Hidden History


May 19, 2012

Education is always associated with synonyms of light, making people’s vision clearer, unveiling secrets and solving puzzles, taking people from darkness to light. In Oman, in the area of history specifically, education is doing the exact opposite - serving as a political blindfold, inducing darkness instead of light, hiding facts.

Many years ago in the 1960s when my mother was still a child, Omani men came bearing news to my grandfather who has taken Qatar as his new home. Those men were my grandfather’s Al Jazeera. Even as a child, my mother’s thirst for politics and news from Oman was obvious, especially that she lived away from Oman. When she was not allowed to sit with my grandfather and his visitors, she used stand by the door to eavesdrop on their conversations.

They discussed politics, ‘forbidden’ politics if you may - news from Oman that everyone knew but chose to pretend they didn’t. Those conversations were top secret, not to be discussed in public, for everyone’s safety.

Today, at least 52 years later, it still feels as forbidden as ever. I grew up just like my mother, with a thirst for learning about Oman’s past - the Imamate of Oman, the Jebel Akhdar Revolt, the political role the British played in Oman. When my family discussed such issues, they used to always warn me about telling others and that, as a child, I’m not supposed to know those things. Other than that, the discussions usually ended with someone hushing the rest, because “walls have ears”.

Why is it still the same? Why are we still whispering just like our grandfathers and their grandfathers? Are we stuck in the past? Even worse, are we stuck in reverse?

Back in school, in an attempt to enrich my dull and politically-filtered history classes, I used to throw in different pieces of information about the history of Oman that weren’t in our text books, only to be hushed by the teacher. “Don’t get us in trouble Buthaina,” that’s what he used to say. It ringed in my ears for many years, setting red lines around what I’m supposed to know and what I’m not supposed to know about the history of my own country.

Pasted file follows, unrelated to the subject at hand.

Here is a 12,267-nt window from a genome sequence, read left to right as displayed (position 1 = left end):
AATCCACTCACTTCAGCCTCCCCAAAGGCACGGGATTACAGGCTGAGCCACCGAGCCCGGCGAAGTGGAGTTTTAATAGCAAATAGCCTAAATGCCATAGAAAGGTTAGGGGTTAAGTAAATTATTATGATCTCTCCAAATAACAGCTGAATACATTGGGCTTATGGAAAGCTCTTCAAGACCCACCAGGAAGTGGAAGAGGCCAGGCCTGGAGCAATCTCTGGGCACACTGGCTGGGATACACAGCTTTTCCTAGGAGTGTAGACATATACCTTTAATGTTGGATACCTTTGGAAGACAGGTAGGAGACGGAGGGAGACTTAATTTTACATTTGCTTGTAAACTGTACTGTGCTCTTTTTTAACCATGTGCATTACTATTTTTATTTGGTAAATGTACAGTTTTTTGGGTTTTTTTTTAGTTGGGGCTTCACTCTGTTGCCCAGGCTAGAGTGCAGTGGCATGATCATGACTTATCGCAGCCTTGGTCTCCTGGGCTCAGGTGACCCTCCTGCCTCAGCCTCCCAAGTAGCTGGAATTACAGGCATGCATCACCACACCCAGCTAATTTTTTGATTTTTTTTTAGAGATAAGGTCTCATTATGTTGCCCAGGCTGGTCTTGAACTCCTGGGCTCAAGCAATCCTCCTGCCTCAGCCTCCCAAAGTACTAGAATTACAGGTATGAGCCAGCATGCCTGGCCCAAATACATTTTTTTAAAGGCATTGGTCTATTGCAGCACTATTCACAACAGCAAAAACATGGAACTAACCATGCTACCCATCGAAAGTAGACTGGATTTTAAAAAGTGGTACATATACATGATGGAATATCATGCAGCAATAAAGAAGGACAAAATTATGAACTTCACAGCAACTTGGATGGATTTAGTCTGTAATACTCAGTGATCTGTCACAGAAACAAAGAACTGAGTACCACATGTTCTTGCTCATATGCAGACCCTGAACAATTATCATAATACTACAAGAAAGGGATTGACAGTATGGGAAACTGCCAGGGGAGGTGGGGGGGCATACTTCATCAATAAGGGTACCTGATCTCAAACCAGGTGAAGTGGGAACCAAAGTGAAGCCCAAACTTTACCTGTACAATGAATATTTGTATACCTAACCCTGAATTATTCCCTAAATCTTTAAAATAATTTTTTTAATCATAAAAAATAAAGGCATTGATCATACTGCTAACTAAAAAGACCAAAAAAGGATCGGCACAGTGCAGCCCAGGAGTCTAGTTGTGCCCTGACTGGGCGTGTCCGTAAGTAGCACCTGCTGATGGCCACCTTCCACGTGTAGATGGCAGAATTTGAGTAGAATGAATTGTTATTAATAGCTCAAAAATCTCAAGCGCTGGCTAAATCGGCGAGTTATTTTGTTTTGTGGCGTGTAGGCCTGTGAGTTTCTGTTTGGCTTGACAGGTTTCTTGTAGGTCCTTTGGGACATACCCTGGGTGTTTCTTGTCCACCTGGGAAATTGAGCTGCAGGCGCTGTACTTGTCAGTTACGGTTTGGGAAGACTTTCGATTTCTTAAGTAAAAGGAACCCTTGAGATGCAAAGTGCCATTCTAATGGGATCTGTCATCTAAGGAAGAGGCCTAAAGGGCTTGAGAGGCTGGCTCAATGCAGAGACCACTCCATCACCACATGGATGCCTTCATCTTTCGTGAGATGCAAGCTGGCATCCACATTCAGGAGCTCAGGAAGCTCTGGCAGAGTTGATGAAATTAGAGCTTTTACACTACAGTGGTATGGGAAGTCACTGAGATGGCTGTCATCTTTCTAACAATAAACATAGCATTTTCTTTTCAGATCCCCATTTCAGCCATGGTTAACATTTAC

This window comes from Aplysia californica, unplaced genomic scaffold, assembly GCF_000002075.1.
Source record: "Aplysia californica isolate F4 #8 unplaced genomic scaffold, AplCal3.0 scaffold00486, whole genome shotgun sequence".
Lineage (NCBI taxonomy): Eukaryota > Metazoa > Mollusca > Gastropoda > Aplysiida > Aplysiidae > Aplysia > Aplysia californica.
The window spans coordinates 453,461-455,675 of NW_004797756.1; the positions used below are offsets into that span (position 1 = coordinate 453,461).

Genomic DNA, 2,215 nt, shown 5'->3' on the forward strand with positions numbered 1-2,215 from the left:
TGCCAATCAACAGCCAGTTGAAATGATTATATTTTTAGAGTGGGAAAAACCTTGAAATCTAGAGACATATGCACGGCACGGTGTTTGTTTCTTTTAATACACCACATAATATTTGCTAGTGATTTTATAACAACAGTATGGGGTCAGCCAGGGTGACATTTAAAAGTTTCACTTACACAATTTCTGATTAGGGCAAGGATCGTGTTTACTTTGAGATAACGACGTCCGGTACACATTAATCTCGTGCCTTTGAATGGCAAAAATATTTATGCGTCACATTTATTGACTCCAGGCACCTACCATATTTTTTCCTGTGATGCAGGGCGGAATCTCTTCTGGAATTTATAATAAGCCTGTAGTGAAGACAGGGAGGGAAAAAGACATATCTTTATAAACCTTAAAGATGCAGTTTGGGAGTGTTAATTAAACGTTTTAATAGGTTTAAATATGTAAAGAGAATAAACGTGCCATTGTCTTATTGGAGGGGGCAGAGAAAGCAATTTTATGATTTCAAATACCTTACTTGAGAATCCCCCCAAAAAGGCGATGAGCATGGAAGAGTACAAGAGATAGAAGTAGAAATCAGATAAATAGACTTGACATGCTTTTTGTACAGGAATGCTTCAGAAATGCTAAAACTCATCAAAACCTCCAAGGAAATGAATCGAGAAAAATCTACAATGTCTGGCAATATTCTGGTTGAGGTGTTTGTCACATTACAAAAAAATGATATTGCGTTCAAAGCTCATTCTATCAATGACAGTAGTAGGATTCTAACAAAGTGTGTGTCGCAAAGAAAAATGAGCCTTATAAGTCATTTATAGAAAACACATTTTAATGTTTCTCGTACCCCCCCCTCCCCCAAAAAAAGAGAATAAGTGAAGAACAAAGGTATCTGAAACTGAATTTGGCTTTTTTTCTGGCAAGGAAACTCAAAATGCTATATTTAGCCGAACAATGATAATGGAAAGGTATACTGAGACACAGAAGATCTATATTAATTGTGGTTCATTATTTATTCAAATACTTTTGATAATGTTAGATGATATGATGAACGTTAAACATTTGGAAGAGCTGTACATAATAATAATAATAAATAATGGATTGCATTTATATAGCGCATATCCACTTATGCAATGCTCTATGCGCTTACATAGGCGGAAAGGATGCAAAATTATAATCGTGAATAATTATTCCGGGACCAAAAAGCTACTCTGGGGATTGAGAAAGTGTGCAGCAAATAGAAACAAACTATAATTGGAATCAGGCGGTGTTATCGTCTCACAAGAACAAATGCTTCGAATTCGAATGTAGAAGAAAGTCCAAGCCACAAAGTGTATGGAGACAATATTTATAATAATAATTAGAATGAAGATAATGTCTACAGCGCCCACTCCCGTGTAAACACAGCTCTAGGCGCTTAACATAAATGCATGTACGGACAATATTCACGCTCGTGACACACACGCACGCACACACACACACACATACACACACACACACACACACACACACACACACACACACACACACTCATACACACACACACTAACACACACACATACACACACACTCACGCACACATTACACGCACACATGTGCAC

While our history textbooks are filled with nonsense to keep our minds busy, major turning points in the history of Oman are hidden and are left for people to find for themselves. For those who choose to do their own research, the hunt for books begins. While in the US, historical books are considered sacred and are put in national libraries for the public to read, in Oman they are smuggled in, just like drugs. Omanis who have made the effort to scan some books and upload them soon find that those webpages are blocked.

In the past, I chose not to believe that we are being so skillfully manipulated by those who handpick what young Omani students are exposed to. This ended when the Omani community on Twitter, including myself, drooled over information about Imam Ghalib that was posted by a man who met him in 1999.

People dying of thirst, taken to a river, that’s how people’s reaction on Twitter seemed. Seeing the excitement over those tweets that carried simple and basic information about the late Imam made me sad. It made me sad because we are convinced that the right to learn about such things has now become a privilege. It made me sadder to realise that, had it been in another country, such information would’ve been so readily available to the public.

Omanis want to learn about their past. However, the people responsible for making such information available think it’s best we remain ignorant.

Buthaina al Hinai, an undergraduate at the College of Commerce and Economics, Sultan Qaboos University, is passionate about human and social behaviour. Her interests revolve around photography, graphic design, sociology and psychology.